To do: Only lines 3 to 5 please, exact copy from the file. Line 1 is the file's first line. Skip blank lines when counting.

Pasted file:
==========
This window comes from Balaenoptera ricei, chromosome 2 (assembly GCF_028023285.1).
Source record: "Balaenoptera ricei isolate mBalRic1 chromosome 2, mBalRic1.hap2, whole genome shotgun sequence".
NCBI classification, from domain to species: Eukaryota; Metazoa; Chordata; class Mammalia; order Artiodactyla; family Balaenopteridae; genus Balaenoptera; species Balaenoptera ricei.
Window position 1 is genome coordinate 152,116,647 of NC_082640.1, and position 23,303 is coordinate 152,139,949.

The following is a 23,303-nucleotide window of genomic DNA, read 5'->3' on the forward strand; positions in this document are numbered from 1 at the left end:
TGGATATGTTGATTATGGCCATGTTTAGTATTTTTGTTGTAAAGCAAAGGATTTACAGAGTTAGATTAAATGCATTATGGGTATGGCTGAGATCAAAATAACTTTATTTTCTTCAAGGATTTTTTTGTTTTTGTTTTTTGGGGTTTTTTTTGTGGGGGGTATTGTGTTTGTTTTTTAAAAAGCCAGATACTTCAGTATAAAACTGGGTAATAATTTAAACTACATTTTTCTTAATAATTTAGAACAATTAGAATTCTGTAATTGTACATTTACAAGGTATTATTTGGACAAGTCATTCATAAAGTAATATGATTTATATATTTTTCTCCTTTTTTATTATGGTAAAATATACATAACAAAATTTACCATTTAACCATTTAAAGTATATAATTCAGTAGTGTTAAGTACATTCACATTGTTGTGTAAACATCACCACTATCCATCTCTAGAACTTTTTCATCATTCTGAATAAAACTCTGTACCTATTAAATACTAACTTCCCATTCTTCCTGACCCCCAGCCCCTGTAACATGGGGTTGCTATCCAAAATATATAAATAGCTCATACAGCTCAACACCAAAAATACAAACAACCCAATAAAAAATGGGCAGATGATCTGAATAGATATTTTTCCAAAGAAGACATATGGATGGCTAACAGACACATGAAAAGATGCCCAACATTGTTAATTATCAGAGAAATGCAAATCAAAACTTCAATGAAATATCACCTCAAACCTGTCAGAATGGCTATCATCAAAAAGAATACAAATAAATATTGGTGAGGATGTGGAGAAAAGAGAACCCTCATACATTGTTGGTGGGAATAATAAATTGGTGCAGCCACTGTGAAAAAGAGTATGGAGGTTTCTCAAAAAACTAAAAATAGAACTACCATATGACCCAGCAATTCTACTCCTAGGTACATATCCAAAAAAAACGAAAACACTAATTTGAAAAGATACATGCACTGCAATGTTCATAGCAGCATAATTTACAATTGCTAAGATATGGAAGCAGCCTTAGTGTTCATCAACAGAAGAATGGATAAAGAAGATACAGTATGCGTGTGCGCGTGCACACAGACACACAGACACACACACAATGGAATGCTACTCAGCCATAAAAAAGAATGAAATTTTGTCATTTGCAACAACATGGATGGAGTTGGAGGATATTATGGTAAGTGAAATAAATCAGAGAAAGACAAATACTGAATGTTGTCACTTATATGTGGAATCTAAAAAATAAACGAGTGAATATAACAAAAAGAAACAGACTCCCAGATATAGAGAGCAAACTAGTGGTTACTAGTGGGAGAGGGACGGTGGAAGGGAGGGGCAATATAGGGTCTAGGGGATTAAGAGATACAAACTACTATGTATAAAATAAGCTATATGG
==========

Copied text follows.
NCBI classification, from domain to species: Eukaryota; Metazoa; Chordata; class Mammalia; order Artiodactyla; family Balaenopteridae; genus Balaenoptera; species Balaenoptera ricei.
Window position 1 is genome coordinate 152,116,647 of NC_082640.1, and position 23,303 is coordinate 152,139,949.

The following is a 23,303-nucleotide window of genomic DNA, read 5'->3' on the forward strand; positions in this document are numbered from 1 at the left end: